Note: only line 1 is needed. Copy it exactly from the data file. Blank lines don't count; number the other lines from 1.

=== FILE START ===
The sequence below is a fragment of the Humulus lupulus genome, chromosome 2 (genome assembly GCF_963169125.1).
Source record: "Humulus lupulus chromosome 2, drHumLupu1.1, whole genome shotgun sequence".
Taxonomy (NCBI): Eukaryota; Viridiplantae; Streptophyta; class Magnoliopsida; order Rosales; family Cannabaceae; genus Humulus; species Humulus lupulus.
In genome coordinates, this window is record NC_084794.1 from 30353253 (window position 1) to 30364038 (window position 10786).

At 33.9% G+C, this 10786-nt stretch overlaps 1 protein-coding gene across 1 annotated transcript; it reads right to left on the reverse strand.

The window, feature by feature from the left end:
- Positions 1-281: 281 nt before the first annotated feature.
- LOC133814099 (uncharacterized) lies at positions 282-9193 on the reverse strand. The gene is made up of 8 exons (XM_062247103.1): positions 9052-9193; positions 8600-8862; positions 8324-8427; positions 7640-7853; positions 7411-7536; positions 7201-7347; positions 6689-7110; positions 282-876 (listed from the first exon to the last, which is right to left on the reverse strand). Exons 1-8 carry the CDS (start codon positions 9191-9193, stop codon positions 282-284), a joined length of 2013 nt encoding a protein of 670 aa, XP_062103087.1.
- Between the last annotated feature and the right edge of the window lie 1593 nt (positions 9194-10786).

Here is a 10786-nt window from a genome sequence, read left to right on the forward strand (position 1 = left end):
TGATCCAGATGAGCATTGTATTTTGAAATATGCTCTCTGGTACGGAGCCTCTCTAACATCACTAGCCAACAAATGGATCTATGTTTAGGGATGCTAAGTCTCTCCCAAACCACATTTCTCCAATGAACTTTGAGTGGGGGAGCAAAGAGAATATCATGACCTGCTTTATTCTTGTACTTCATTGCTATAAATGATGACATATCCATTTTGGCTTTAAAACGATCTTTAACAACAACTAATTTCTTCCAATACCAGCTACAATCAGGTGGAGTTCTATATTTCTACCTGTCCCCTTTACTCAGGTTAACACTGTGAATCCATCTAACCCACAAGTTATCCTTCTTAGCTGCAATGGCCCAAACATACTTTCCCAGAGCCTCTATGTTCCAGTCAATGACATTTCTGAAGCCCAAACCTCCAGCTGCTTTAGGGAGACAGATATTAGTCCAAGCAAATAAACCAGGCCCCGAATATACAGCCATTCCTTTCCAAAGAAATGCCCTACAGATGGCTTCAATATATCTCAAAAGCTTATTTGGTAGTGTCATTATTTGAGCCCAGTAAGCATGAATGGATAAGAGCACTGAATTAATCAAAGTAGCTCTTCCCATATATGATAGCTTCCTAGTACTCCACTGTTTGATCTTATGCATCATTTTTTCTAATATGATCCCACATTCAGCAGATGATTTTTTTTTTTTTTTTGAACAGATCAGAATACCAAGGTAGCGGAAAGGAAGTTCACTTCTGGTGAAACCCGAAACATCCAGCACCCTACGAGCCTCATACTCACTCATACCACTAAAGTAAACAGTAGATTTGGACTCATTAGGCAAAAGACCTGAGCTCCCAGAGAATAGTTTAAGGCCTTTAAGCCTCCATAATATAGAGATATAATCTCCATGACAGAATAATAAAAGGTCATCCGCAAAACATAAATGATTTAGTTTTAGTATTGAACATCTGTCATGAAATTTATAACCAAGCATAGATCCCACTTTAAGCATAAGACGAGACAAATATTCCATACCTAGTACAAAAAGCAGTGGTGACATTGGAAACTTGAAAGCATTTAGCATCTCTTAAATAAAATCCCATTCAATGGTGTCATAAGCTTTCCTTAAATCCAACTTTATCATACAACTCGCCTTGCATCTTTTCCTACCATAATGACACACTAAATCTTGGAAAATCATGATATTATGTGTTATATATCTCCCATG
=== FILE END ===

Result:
The sequence below is a fragment of the Humulus lupulus genome, chromosome 2 (genome assembly GCF_963169125.1).